One of the more common reasons my clients call Bark Busters Fairfield is because their dogs fight. This is called sibling rivalry. Just like brother and sisters, dogs fight. Many owners have dogs that don’t fight but for those that do it can be very distressing. Not only can it be dangerous for the pet parent who tries to break up the fight, but the dogs can get hurt as well.
It may seem like your dogs are getting along great and then suddenly, they begin to fight. Most likely the situation has been brewing without your knowledge for awhile. There are many different reasons why sibling rivalry might develop and it is worth ensuring that you understand some of the more common reasons and how best to avoid it.
Dogs who live together spend a lot of time together. We think it’s nice that they have playmates and someone to keep them occupied when we are gone. However, it is important to remember that every dog is an individual and that dogs do not think in the same way as humans.
Dogs Need Separate Time
Even though your dogs may seem like best friends, it’s important to let them spend time away from each other occasionally. Either you can put them in separate crates or in separate areas of the house. You might want to take one for a walk without the other or on a car ride. Be careful to alternate your time alone with each dog.
For the dog that stays home, leave him with an interactive toy to entertain him. Another reason to separate them is to spend quality one-on-one time training them. It can be difficult to train two dogs at once as they lose their focus and one will inevitably get the upper hand. This is why training classes (where multiple dogs are in attendance) in general are difficult. Train each dog separately and ensure that they respond to your commands.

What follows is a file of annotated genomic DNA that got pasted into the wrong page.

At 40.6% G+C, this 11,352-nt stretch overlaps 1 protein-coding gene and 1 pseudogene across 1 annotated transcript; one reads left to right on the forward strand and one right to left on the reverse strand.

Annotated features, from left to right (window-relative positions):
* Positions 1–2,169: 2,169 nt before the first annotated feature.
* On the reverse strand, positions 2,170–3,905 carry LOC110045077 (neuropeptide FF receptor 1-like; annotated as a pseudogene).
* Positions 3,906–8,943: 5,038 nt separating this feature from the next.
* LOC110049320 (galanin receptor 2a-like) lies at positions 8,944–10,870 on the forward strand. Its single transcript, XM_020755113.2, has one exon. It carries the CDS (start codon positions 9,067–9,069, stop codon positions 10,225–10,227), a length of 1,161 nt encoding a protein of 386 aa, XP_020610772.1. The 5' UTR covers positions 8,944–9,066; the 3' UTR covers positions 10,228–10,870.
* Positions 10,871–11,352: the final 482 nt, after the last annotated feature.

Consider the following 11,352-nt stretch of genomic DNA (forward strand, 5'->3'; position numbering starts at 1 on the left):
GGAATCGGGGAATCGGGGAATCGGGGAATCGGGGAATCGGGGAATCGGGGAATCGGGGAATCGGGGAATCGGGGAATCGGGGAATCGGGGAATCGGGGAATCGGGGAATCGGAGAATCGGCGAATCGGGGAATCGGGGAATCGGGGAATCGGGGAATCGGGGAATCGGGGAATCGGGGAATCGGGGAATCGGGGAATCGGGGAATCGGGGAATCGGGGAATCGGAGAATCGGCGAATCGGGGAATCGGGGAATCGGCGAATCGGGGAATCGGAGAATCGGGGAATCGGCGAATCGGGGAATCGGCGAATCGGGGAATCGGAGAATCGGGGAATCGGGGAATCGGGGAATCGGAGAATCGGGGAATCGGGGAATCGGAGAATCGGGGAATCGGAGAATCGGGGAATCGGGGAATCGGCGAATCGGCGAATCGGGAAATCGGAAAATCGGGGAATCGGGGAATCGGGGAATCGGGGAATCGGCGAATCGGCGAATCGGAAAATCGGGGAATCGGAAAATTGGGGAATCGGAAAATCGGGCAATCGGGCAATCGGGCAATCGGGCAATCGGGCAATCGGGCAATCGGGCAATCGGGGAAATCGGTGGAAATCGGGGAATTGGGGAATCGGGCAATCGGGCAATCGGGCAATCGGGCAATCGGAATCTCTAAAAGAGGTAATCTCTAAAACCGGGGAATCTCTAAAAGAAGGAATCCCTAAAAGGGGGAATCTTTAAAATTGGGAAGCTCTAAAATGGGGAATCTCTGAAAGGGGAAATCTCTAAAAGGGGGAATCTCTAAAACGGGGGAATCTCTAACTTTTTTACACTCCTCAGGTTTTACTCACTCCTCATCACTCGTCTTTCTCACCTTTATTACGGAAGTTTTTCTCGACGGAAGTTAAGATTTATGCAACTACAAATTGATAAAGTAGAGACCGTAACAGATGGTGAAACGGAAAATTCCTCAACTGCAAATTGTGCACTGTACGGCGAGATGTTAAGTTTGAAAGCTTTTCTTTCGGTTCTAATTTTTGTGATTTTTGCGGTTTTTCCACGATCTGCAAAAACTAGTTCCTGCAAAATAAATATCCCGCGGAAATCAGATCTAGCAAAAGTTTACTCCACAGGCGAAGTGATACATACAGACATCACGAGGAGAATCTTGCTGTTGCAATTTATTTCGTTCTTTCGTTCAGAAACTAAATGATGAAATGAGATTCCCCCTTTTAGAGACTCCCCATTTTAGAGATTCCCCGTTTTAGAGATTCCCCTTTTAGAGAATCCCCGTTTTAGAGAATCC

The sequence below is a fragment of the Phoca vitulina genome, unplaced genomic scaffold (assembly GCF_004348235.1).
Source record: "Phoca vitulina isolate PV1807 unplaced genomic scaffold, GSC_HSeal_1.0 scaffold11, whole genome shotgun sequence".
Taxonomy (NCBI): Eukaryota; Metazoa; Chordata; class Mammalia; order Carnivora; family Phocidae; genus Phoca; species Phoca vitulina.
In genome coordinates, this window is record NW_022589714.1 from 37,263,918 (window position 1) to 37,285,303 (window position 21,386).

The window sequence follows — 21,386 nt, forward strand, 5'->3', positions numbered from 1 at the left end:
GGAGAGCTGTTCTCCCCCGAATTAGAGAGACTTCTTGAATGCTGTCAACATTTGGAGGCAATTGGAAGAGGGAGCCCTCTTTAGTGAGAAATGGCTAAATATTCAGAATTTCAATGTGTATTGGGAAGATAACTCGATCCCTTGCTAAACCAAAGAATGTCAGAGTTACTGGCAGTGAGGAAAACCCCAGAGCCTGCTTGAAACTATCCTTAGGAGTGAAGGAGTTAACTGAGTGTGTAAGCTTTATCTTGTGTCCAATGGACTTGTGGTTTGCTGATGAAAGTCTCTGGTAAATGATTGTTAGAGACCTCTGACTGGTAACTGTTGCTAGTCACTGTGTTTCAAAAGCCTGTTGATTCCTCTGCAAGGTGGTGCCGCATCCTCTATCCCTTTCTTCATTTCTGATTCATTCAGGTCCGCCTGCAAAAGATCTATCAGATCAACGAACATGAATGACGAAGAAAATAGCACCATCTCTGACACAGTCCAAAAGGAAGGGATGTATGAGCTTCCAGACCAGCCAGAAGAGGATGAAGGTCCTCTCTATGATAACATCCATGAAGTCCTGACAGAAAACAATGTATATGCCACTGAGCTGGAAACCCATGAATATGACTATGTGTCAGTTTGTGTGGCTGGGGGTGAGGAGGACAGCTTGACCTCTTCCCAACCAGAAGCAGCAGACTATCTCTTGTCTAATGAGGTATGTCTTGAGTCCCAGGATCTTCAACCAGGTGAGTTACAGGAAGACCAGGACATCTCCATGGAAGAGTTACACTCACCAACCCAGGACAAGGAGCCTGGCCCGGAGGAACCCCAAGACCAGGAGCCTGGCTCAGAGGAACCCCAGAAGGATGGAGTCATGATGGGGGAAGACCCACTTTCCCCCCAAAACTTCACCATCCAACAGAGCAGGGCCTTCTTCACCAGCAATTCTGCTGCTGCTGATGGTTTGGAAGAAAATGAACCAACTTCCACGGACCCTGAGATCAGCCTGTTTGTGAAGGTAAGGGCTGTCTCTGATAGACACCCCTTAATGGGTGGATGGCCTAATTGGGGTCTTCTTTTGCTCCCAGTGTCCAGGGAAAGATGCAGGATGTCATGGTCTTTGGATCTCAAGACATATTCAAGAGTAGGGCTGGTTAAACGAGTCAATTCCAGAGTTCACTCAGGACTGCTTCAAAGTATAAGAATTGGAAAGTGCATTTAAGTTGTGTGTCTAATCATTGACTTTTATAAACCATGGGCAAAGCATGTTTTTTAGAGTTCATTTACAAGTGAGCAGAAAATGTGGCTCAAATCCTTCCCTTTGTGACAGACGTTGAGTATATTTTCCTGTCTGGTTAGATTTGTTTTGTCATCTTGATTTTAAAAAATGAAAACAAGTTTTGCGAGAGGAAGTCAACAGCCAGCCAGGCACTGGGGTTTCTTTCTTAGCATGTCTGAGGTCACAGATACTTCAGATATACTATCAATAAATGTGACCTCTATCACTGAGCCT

It is very important that you don’t show favoritism for one dog over the other. All training should be clear, consistent and applied equally to all. Your attention must also be equal. Every dog in your household needs to be trained to respond to your commands. If you don’t train your dogs and establish yourself as the “leader of the pack”, they will look to each other for leadership and direction.
Introducing Younger Dogs
If you are introducing a younger dog to your pack, you may notice that the younger dog will defer to the already established older dog. The younger dog will inevitably mimic the older dog, learning where to eat, poop and sleep. However, as time goes on, your older dog’s leadership may start to wain in the eyes of the younger one. The younger one may begin taunting the older one, stealing his toys and bed.
If the situation escalates, make sure the older dog has the opportunity to take himself to a safe place and begin to address these behaviors. Understand that sibling rivalry is not limited to being between older dogs and younger dogs. It can happen at any stage in dogs’ lives when they live in the same household.
First, make sure that the dog who is attacking is not ill. Once this has been ruled out, try to figure out the triggers and remove them. Are they fighting overt toys? Food?
The most important thing to remember is that both dogs must see you as the person in charge. Otherwise, they will vie for leadership and control which is at the root of most sibling rivalry cases. Are you paying more attention to one dog than the other? Do they become more demanding if you try to ignore them? If the answer is yes, then your dogs have been busily training you and now think that you are their hand maiden rather than their leader. They may start to fight over your attention or your belly-rubbing services, or fight over who sits on you on the couch. You need to take back some authority very quickly and you may need to seek the help of a professional dog trainer.
If you need help with this or any other issues, please give me — Michael Konstantaras — a call or email me. I will work with you to end the sibling rivalry in your home and restore peace!